Parque La Sabana was divided into stations where different activities, vendors, performances, and lectures have been set up. Each vendor is assigned a location based on the product and theme of the business.
Monday was a day for vendors to catch their breath and relax from the inaugural weekend. According to many artisans, the weekend was crazy. They said there wasn’t room for everyone. Some even said they had run out of certain products. They took the day to make and replace what was sold.
One of the artisans to use his down time productively was a man who makes accessories with leather. Federico DiCapua, is the owner of the business that carries his family name DiCapua. He sat on a folding plastic chair. He took another empty chair and used it as a table to make a purse. He leaned forward and grabbed a special tool used to shave leather in order to thin out the edges he had cut. The tool looked like a rough version of a metal razor.
DiCapua has turned his family trade into a small business. He said the business is new but that his dad used to work with leather, and now he does. He said his father teased him that he began sewing leather at 3 years old. DiCapua laughed at his anecdote and continued to shave the leather.
But not all vendors come from a family line of artisans. Ofelia Reategui, 61, discovered her artisan skill during her late 50s. At a time when most people who have worked go into retirement, she uncovered a secret talent. She has the ability, creativity, and the eye to make women’s accessories such as purses, wallets and belts. From this she created a small business, Manos Latinas.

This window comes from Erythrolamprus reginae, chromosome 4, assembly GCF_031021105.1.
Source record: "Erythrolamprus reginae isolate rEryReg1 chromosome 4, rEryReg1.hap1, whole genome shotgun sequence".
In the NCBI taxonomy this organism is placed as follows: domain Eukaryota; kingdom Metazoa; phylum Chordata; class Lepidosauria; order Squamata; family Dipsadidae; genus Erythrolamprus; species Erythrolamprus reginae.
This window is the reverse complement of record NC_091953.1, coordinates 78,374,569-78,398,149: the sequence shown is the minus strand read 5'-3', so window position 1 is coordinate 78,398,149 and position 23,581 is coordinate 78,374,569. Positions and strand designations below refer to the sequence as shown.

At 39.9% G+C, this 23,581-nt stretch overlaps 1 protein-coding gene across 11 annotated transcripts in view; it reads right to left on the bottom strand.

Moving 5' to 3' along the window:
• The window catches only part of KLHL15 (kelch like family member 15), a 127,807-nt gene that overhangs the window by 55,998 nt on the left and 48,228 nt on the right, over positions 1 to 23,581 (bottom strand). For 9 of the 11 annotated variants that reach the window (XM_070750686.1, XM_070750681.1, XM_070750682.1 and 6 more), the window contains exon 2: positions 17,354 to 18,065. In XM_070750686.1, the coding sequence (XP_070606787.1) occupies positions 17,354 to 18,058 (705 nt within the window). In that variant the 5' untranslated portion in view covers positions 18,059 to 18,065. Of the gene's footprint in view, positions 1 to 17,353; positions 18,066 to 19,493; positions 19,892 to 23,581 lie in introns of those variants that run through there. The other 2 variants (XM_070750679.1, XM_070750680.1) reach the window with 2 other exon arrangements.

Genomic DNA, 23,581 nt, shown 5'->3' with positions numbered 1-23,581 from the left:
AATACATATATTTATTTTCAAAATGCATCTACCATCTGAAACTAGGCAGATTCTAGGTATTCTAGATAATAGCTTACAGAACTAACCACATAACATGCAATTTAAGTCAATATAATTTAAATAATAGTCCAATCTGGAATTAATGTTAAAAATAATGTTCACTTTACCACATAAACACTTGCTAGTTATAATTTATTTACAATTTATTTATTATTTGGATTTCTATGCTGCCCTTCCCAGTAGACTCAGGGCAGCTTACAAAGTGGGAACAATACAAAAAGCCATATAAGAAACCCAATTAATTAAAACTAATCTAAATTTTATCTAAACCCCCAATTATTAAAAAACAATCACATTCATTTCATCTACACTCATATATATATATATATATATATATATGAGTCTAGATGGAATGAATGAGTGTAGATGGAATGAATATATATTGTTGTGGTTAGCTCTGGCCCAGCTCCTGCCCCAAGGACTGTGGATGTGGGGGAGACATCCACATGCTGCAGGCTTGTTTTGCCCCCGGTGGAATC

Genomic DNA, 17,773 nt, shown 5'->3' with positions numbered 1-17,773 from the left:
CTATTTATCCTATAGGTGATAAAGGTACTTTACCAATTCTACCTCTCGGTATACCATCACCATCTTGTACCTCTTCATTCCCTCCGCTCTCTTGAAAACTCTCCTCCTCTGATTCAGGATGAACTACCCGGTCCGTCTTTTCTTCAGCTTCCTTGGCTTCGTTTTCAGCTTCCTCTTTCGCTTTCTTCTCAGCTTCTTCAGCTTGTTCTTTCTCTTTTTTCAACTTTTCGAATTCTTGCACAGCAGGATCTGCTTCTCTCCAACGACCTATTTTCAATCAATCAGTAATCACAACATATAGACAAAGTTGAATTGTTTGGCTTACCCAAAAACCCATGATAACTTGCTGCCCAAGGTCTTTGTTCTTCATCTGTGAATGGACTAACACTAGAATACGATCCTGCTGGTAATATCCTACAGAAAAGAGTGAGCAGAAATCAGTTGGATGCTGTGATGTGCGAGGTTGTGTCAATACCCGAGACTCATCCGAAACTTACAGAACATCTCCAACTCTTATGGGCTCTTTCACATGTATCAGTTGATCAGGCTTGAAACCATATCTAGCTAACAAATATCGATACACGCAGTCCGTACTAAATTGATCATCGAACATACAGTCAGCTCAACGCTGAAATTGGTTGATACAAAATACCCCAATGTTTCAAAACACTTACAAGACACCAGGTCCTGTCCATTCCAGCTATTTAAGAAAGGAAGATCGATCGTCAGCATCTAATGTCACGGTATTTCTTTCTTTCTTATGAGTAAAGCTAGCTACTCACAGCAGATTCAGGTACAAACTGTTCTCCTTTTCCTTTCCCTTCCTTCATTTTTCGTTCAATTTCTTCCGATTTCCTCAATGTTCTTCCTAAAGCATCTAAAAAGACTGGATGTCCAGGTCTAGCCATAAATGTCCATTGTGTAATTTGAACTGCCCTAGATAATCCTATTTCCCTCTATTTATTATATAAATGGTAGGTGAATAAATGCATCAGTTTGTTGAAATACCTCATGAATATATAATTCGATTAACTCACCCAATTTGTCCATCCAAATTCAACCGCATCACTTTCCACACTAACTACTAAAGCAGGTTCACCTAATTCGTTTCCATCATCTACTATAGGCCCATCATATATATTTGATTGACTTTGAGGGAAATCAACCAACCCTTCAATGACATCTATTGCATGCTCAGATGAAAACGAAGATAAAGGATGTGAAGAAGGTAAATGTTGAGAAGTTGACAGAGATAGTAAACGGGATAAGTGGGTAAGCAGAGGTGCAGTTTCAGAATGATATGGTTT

Ms. Reategui uses all recycled material, she said. She is one of many Costa Rican designers who are part of an ecological fashion trend. The main materials she used are newspaper, leather, and a canvas banner. She said her idea came from the concept of recycling. From there, she said, she started to experiment with designs and then somehow she got creative.
Other vendors stick to what is known, popular and organic.
Reynaldo Quiros has been a Panama hatmaker for more than 30 years. He specializes in a custom hat that is famous, the sombrero pintado. Although his hats look very similar, he said he has more than 20 different styles on display. The styles vary on the design, color, and the amount of sewn laps or seams on the hat. The quality of the hat depends on the amount of laps. Any hat with more than 10 laps is considered to be quality, he said. Each one varies in price, from $70 to $250.
The hat is made of bellota (Cardulovica palmata), fiber from palm.
The Feria Internacional de las Artes will end on Sunday. The music, food, games, exhibits, performances, and vendors will continue to run during the week.